Sino-Russo unity against US missile shield plans
BEIJING — China and Russia, once hostile neighbors, are finding common ground in opposing the US on several issues - especially American plans to build missile defense shields.
Chinese President Jiang Zemin and Russian President Vladimir Putin warned the United States on July 18 that the planned national missile defense (NMD) system threatened a new arms race.
"Implementing this plan will have the most grave adverse consequences not only to the national security of Russia, China and other countries, but also to the security and international strategic stability of the United States itself," they said in a joint statement
But diplomats said the statement revealed the two nations were not united on the issue. "When you get down to the nitty gritty, they are still two countries with distinct strategic interests," a diplomat said.
Nothing in the joint statement indicated that Russia was abandoning its position that it may be prepared to allow the 1972 Anti-ballistic Missile Treaty to be changed to let the US to build an NMD, he said.
"This still is a step short of ruling out that Russia might at some stage accept amendments to ABM," he said. "Russia doesn't want to foreclose that option."
It would be bitterly opposed by China, but Russia is thought to be open to minor ABM revisions in an effort to negotiate nuclear weapons cuts with the US to reduce Moscow's burden of keeping an expensive and unsafe arsenal.
Washington has proposed building an NMD system against missile attacks from "states of concern" such as North Korea, Iran and Iraq, and a theatre missile defense (TMD) system to shield its troops and allies in Asia.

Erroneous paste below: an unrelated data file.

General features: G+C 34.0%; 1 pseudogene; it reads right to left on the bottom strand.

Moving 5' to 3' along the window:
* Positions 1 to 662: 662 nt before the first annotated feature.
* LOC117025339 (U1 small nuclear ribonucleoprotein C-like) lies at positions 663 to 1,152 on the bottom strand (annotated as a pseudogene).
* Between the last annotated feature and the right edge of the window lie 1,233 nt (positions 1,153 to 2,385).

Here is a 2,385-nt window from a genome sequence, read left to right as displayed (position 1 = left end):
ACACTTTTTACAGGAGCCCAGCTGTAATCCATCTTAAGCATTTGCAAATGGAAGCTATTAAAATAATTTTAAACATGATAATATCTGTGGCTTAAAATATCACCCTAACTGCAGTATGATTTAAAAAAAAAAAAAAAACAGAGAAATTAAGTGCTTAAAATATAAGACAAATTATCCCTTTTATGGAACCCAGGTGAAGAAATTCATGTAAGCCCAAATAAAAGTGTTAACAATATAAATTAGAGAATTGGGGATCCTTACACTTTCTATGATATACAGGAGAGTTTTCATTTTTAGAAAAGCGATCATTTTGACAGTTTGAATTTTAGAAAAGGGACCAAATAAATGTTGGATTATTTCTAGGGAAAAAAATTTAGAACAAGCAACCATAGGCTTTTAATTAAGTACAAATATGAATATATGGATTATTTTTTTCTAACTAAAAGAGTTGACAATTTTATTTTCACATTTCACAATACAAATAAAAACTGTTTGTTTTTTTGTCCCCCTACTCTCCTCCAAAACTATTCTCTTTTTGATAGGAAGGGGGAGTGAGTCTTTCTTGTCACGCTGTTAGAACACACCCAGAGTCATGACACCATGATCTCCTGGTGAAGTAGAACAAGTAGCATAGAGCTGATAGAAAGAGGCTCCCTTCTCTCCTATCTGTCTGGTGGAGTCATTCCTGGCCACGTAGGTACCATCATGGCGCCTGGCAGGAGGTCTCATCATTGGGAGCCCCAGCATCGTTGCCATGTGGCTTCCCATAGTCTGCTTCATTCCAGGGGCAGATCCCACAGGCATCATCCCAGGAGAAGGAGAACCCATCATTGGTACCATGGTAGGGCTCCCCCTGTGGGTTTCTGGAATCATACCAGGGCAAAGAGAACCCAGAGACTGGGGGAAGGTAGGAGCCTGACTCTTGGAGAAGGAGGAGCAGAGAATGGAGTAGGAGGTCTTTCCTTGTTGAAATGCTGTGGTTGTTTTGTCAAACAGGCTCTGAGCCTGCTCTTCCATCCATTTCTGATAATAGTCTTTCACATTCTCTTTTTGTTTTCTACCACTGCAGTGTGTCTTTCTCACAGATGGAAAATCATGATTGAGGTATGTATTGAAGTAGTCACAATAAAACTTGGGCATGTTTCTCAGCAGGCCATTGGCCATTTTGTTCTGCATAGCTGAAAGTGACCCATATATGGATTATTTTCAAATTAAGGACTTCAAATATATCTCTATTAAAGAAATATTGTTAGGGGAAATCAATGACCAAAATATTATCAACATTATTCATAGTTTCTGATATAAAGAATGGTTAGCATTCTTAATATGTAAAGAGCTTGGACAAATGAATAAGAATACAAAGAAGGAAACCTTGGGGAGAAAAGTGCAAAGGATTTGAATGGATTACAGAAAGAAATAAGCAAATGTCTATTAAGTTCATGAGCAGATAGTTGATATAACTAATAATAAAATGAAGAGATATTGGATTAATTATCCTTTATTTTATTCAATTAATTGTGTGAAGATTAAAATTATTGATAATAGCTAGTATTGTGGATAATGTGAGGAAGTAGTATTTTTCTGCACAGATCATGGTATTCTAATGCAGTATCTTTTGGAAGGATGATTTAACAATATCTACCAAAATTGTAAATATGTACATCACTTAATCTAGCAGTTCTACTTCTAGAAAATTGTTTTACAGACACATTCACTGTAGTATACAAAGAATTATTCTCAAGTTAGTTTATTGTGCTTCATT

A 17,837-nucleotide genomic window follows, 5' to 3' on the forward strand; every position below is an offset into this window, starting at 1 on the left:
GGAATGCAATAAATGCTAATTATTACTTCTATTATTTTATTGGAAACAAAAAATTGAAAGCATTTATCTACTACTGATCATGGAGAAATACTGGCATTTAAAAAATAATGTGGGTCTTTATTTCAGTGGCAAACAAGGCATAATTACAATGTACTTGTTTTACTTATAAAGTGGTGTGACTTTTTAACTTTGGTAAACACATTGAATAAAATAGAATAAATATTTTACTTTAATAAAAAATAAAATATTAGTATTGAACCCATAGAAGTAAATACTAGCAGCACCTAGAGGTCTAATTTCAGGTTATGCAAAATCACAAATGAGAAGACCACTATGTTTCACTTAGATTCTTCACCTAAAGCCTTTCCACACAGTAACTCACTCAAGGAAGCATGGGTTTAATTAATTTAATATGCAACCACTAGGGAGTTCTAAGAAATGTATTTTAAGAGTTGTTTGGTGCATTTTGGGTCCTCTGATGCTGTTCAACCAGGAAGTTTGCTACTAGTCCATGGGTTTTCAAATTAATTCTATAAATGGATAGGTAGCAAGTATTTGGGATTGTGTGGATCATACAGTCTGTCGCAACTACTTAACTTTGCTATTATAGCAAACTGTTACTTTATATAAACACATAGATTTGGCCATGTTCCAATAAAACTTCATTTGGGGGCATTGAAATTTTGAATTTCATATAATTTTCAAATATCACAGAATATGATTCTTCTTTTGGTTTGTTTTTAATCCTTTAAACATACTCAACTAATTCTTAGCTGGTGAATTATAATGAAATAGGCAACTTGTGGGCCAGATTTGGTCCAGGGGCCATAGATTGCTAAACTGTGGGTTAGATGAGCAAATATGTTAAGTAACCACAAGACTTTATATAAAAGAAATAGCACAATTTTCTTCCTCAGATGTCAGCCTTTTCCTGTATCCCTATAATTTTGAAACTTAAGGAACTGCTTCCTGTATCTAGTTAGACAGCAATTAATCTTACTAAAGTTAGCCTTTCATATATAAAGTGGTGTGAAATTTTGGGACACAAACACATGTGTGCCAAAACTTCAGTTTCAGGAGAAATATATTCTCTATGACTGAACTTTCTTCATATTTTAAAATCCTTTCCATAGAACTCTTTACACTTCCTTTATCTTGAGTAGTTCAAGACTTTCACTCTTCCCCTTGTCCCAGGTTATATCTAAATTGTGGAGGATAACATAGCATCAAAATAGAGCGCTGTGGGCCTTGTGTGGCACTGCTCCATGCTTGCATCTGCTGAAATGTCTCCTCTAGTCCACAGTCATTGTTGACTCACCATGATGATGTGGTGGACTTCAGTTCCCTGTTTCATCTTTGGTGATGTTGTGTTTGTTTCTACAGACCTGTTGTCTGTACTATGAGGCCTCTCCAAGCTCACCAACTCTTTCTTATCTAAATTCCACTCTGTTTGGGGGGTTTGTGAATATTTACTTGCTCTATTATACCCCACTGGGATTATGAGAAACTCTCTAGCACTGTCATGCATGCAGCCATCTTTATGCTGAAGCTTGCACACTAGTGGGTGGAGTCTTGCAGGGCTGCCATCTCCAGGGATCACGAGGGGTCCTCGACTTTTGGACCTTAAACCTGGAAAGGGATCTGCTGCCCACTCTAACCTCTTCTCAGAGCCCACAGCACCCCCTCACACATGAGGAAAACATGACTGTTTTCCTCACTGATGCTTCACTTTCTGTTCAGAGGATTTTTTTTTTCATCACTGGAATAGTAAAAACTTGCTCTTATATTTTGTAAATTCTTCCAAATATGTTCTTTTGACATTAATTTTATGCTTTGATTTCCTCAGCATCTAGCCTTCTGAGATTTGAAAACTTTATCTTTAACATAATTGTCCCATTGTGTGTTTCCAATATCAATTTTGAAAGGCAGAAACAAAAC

China, widely thought to have provided missile technology to some of the states Washington is most worried about, has suggested ominously it would rethink previous nonproliferation pledges if the US goes ahead with the NMD.
China is even more vehemently opposed to a TMD system. Beijing fears it would cover Taiwan, which China regards as a rebel province and has threatened to invade if the island declares independence.
Russia supports China's position on Taiwan. "The incorporation of Taiwan into any foreign missile defense system is unacceptable and will seriously undermine regional stability," the statement said.
Despite the focus on the US, Jiang says what's evolving is "a new type of cooperative relationship which is not an alliance, not confrontational, and not aimed at any third country."
The coziness of ties between Mr. Jiang and Mr. Putin was underscored by closed-door talks which ran nearly double the allotted one hour.
Beijing and Moscow have found further common ground in opposition to international intervention in domestic conflicts on humanitarian grounds, for example over Kosovo last year.
Both countries are targets of Western criticism over their human rights records, especially in Chechnya and Tibet.
China is a key customer for Russian oil, natural gas and arms while Russia wants better access to China's huge market.
Xinhua News Agency reports that trade between the two rose 31 percent in one year to $3.56 billion in the first half of this year.
(c) Copyright 2000. The Christian Science Publishing Society